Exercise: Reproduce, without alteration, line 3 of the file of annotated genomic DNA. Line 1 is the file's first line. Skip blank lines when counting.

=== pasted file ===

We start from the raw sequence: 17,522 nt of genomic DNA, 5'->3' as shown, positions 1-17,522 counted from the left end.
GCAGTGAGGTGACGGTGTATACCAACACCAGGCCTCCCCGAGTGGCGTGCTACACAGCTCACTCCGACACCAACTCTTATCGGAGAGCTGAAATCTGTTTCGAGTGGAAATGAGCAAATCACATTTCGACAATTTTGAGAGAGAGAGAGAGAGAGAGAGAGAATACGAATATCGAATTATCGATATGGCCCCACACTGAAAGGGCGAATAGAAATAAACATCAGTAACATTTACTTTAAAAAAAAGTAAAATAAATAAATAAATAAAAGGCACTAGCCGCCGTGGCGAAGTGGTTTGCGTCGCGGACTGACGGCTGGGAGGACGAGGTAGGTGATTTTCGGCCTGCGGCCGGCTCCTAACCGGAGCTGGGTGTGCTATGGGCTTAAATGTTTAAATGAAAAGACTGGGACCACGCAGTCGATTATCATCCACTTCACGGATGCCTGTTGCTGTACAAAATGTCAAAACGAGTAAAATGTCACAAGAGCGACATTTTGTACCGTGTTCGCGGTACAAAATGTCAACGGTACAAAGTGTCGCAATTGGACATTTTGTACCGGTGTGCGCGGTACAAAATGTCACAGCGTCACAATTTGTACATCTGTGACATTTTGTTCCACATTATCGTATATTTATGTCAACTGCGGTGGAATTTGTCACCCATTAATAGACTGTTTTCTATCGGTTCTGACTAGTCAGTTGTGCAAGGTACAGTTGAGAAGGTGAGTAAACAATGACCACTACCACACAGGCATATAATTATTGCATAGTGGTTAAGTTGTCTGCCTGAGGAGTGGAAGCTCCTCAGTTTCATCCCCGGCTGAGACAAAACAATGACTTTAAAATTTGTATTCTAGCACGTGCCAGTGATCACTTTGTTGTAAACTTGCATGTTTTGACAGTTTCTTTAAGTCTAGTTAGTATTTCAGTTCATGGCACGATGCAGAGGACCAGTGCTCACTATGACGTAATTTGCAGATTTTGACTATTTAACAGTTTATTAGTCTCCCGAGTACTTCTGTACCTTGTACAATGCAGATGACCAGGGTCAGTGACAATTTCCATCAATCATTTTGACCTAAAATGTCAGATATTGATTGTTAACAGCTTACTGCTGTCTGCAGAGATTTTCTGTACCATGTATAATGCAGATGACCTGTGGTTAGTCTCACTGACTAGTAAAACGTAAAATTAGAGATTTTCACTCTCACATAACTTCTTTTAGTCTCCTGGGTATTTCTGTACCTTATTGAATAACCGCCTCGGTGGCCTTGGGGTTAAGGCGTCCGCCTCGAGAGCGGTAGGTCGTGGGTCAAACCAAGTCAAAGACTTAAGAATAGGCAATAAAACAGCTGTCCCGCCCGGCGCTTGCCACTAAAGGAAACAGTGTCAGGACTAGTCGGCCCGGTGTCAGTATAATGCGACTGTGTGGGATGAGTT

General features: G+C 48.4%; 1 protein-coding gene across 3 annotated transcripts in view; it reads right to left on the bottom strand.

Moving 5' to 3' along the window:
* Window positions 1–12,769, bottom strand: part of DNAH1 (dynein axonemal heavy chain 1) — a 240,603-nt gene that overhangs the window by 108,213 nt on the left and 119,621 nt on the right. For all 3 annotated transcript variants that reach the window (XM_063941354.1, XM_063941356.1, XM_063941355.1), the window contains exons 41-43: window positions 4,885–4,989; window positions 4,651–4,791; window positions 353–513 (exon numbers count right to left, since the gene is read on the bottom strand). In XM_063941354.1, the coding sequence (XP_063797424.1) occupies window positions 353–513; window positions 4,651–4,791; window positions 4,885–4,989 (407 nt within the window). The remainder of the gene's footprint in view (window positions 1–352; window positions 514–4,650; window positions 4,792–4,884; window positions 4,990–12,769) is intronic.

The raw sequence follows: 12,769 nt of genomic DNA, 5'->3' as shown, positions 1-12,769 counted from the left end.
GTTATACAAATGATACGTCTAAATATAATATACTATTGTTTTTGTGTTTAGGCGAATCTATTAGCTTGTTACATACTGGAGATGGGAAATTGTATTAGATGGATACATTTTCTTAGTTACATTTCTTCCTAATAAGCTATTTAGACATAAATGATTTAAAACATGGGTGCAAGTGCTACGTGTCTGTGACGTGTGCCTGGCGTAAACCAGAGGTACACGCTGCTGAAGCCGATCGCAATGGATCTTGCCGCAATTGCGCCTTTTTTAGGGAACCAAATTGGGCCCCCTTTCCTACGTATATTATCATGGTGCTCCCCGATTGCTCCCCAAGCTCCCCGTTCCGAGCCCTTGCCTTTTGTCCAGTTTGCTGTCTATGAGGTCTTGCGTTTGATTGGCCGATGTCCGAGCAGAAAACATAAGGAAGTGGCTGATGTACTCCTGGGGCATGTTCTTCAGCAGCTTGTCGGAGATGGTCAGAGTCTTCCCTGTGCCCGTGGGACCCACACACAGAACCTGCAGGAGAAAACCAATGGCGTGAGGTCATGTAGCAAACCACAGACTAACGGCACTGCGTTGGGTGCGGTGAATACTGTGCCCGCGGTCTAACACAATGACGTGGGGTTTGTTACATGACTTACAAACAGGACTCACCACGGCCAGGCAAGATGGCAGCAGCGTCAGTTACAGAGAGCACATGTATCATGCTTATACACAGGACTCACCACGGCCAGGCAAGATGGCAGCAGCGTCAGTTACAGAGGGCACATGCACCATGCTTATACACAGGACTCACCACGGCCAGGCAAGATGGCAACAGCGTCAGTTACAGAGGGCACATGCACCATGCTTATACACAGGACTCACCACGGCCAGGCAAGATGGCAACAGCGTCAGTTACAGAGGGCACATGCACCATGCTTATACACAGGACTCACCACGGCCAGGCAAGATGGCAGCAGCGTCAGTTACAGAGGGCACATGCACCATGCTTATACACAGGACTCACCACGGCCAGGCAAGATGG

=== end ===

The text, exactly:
General features: G+C 48.4%; 1 protein-coding gene across 3 annotated transcripts in view; it reads right to left on the bottom strand.